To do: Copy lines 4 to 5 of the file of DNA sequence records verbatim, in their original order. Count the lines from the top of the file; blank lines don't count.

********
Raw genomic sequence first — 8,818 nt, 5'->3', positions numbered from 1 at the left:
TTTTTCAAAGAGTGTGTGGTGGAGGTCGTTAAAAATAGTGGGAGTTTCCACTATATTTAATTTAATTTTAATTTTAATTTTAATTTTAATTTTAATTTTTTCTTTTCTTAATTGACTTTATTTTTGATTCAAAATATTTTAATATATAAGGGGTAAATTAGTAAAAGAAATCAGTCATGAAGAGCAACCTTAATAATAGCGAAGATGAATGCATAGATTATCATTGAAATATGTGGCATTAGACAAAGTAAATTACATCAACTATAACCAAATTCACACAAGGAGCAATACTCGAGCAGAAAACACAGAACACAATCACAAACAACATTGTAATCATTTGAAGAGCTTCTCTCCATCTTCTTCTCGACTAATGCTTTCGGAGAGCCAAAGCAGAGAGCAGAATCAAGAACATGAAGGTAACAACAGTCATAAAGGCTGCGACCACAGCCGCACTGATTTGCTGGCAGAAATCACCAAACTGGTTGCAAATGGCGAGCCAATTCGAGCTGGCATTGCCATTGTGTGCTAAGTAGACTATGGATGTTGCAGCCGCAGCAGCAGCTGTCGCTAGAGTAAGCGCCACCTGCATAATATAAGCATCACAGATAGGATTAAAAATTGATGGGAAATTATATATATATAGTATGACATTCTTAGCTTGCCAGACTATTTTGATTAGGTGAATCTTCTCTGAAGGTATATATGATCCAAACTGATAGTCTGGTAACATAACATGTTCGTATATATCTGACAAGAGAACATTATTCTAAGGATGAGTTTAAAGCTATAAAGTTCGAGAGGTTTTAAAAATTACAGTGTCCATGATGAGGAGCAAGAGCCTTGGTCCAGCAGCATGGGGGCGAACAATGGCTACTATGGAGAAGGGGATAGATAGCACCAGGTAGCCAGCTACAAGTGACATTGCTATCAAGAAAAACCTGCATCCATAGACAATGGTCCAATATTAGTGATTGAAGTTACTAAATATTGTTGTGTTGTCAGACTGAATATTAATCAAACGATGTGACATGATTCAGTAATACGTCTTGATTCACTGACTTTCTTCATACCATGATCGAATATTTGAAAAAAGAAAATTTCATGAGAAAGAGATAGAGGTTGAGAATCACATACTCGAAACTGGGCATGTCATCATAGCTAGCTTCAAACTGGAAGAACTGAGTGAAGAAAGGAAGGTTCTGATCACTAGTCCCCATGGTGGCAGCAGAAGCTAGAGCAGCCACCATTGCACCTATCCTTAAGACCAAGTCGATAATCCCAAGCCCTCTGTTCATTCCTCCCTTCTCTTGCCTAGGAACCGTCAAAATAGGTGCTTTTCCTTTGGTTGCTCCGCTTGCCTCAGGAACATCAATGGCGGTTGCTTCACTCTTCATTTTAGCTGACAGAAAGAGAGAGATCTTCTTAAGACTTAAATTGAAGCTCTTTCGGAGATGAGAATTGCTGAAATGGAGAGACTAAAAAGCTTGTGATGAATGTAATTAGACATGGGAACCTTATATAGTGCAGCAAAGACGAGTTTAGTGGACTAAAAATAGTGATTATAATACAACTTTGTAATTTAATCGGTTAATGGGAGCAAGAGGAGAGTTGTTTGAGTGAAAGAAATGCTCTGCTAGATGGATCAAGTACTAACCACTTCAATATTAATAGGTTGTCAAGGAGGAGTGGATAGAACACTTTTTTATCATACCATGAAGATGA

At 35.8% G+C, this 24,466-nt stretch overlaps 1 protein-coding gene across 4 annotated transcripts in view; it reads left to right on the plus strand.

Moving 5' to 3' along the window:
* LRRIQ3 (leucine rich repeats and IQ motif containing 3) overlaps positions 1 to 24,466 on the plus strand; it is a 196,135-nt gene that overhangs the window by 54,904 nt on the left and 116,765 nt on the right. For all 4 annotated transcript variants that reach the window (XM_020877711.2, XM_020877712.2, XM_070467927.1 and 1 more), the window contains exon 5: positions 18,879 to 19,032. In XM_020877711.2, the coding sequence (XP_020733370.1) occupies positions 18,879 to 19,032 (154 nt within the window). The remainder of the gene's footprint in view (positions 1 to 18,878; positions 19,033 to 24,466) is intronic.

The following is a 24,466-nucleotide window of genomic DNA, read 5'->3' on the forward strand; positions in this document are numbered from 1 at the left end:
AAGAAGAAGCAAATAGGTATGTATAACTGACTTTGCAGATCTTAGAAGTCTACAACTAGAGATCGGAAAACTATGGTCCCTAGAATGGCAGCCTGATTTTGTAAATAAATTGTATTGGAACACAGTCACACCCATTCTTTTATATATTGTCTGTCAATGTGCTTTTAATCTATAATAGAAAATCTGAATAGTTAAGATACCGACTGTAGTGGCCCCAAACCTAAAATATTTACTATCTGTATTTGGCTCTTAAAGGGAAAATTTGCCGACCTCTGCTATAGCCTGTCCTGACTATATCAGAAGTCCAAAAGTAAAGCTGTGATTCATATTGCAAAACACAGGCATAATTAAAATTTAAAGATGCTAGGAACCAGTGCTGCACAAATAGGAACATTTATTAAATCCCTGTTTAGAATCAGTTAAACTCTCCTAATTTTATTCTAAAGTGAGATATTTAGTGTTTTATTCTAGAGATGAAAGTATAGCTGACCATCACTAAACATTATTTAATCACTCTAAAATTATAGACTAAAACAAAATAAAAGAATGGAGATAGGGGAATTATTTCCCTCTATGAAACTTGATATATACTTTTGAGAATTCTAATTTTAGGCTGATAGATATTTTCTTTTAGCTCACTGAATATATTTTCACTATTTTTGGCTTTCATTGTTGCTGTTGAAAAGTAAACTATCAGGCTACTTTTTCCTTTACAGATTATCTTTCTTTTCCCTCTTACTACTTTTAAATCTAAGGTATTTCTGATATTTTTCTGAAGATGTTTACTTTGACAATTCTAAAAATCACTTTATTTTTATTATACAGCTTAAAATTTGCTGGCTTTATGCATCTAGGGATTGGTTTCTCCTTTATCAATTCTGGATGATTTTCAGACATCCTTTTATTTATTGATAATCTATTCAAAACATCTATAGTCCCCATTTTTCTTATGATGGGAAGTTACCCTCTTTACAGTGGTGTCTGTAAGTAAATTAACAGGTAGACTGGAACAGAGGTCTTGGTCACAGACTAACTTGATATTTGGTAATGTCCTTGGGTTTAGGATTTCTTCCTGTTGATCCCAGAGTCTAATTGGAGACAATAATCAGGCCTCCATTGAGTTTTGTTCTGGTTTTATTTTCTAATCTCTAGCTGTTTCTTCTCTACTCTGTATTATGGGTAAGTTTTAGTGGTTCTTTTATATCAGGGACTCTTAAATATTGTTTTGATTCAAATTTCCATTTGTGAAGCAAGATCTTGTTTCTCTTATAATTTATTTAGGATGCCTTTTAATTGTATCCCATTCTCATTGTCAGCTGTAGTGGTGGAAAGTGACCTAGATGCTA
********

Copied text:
Moving 5' to 3' along the window:
* LRRIQ3 (leucine rich repeats and IQ motif containing 3) overlaps positions 1 to 24,466 on the plus strand; it is a 196,135-nt gene that overhangs the window by 54,904 nt on the left and 116,765 nt on the right. For all 4 annotated transcript variants that reach the window (XM_020877711.2, XM_020877712.2, XM_070467927.1 and 1 more), the window contains exon 5: positions 18,879 to 19,032. In XM_020877711.2, the coding sequence (XP_020733370.1) occupies positions 18,879 to 19,032 (154 nt within the window). The remainder of the gene's footprint in view (positions 1 to 18,878; positions 19,033 to 24,466) is intronic.